David Zhou

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On November 13, 2018, David Zhou commented on Unlocking the Power of Open Innovation in Disaster Relief :

Kaleigh, you presented an outstanding use case for open innovation. I really like what you highlighted in exhibit 2 about utilizing both remote and local sources. Your open question is the biggest challenge I see for the IFRC moving forward. The data being collected is extremely powerful and I fear that it could be used by business who will use predatory pricing to gouge those in need after a disaster. I am very curious about how the Red Cross will handle this challenge moving forward.

Sean, I think you are spot on in highlighting the high costs of qualifying parts through the FAA. Because Danko Arlington is a first mover in the additive space within aerospace castings, I think it could capture a large piece of the market especially as it offers faster innovation at a lower start up cost. The challenge for Danko Arlington will be to drive down the cost curve so its per piece cost begins to get closer to traditional castings. This will strengthen their sales pitch to customers and allow them to entrench themselves in the market due to the high switch costs you mentioned.

On November 12, 2018, David Zhou commented on Sherwin-Williams: A Case Study of Open Innovation :

Rupert, I liked your choice of Sherwin-Williams–it is an unusual company to adopt open innovation. To address your first question, I don’t view Sherwin-Williams’ products as a commodity. Developing new paints requires significant materials research. I believe the company should focus on partnerships with other large companies or government entities when creating new products instead of crowd sourcing. You raised an excellent point about using consumers preferences to manufacture trendy colors earlier. There is huge market potential in being the first to market.

On November 12, 2018, David Zhou commented on Listen Up: Spotify, Machine Learning, and the Podcast Opportunity :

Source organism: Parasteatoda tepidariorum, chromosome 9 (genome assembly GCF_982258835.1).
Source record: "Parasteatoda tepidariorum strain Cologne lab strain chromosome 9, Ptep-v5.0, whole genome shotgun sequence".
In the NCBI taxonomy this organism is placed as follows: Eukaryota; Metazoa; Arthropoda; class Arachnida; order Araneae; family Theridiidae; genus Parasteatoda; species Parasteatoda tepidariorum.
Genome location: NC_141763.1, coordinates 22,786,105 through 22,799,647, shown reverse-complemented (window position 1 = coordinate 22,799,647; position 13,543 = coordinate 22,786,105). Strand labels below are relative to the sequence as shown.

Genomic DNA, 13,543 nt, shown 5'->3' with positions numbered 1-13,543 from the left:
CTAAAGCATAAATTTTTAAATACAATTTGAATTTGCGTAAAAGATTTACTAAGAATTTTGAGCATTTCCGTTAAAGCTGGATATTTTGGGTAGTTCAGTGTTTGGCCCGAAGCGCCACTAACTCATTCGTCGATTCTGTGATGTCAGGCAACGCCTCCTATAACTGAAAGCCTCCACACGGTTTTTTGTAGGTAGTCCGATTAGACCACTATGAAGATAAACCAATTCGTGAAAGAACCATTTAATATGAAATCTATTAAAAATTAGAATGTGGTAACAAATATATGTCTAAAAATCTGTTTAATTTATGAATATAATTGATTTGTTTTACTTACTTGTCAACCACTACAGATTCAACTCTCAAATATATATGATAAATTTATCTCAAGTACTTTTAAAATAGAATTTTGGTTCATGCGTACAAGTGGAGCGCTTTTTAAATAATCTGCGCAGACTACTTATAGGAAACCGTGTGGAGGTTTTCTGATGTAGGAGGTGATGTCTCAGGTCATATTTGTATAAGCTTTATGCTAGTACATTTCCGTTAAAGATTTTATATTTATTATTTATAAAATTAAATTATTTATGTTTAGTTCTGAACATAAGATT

Meg, I agree with the point you brought up about recommendation engines stifling creativity and perpetuating bias. I believe it is imperative for Spotify to address this in the short term. Amazon’s machine learning algorithm for software engineering candidates preferred males due to the previous 10 years of data. I have that same concern for Spotify. If the company does not focus on diversity now, it risks biasing all future content especially as its library expands. Spotify is at a fork in the road and if it decides not to promote diverse programming, it could lose its connection with consumers.

On November 12, 2018, David Zhou commented on Will the Sport of Football Survive? VICIS Says Yes. :

Bueller, I worry about price of VICIS especially as it starts expanding into the youth segment. There are over one million kids in the US between the ages of 6-12 that play tackle football. A 3X price premium could slow adoption into that market. A challenge with additively manufacturing lower priced goods is that it takes huge volumes to offset the fixed costs of the machine, maintenance, and engineering staff required. Once R&D cycle is complete for VICIS, it could revert to traditional manufacturing as a cost savings.

On November 12, 2018, David Zhou commented on Who Defines Beauty: Humans or Meitu? :

Irene, I completely agree with your take that beautification should be a person choice and not a homogenized suggestion from a phone application. However, I struggle with how Meipai or any company could achieve this goal. The power of machine learning comes from aggregating data and identifying trends—like what Meitu discovered about Norwegians liking freckles. I think machine learning will struggle to identify an individual’s preferences apart from that of the group.